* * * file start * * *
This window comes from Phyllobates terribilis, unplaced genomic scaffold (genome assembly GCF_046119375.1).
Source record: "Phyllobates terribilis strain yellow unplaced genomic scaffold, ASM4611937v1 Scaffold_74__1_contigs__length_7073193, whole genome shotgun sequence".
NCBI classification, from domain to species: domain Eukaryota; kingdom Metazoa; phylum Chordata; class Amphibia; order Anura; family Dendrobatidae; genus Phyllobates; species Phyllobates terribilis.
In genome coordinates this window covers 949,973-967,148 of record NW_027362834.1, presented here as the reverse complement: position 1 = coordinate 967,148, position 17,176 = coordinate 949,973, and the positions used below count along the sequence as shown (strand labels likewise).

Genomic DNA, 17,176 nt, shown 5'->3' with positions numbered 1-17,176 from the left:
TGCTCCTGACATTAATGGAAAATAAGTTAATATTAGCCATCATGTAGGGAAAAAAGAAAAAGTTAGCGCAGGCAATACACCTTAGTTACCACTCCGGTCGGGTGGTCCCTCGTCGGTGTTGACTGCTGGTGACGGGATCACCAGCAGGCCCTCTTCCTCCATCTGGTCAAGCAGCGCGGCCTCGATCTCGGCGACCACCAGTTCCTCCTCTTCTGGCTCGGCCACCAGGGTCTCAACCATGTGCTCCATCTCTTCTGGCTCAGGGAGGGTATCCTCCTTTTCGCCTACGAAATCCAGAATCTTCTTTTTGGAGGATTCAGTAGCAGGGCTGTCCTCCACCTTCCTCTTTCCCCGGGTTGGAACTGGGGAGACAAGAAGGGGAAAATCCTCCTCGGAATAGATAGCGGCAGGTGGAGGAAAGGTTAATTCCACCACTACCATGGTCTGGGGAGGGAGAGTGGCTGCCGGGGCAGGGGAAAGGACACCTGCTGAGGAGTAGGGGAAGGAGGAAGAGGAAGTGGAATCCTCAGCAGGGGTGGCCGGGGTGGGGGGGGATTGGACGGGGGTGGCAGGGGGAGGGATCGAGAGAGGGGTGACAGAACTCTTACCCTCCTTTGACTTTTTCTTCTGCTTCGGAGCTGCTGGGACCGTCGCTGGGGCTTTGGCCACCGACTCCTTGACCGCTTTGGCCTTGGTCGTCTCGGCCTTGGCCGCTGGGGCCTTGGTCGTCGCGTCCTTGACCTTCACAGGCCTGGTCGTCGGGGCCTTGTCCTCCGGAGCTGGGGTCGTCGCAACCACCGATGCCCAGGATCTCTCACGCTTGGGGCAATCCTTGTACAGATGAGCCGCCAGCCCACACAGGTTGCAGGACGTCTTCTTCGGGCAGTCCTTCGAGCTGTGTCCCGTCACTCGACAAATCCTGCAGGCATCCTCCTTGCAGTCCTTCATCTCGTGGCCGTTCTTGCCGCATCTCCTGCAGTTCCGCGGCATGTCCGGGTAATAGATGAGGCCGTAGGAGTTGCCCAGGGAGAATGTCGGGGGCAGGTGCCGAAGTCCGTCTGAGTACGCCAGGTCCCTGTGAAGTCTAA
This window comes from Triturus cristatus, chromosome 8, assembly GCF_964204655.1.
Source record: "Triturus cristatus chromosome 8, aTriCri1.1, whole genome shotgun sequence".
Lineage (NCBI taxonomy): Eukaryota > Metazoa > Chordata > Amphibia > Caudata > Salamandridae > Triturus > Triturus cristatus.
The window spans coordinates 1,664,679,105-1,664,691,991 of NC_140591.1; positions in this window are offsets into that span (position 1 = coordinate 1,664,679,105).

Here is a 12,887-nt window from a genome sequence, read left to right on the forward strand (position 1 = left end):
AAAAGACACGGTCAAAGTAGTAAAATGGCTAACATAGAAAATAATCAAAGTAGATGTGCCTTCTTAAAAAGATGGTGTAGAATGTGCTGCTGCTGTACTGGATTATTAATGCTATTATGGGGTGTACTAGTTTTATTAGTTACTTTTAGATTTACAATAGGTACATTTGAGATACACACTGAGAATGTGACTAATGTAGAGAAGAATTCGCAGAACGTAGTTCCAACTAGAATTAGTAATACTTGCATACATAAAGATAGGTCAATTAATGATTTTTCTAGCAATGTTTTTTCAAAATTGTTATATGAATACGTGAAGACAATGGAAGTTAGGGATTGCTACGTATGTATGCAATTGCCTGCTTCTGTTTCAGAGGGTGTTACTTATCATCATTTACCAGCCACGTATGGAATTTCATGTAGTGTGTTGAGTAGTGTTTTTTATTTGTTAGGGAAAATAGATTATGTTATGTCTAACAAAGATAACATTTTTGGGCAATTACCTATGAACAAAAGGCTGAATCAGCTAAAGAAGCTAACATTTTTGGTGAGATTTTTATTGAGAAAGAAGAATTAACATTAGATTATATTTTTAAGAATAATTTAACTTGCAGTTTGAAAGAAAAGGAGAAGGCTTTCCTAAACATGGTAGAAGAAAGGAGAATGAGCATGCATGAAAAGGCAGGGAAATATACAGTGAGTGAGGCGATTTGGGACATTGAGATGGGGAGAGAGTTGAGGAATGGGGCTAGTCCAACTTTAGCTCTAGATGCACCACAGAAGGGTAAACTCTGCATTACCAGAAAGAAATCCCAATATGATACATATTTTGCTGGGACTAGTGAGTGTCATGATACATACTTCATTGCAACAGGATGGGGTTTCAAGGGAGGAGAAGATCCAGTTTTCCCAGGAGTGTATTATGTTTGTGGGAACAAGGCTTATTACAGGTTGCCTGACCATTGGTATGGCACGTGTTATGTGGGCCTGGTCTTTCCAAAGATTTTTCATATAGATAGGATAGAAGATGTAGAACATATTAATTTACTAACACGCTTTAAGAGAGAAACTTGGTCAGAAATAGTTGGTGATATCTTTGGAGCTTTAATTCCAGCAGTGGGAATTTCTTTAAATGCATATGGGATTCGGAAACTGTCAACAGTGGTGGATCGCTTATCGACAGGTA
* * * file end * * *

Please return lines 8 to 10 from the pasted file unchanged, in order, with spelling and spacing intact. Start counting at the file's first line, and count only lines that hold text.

Source record: "Triturus cristatus chromosome 8, aTriCri1.1, whole genome shotgun sequence".
Lineage (NCBI taxonomy): Eukaryota > Metazoa > Chordata > Amphibia > Caudata > Salamandridae > Triturus > Triturus cristatus.
The window spans coordinates 1,664,679,105-1,664,691,991 of NC_140591.1; positions in this window are offsets into that span (position 1 = coordinate 1,664,679,105).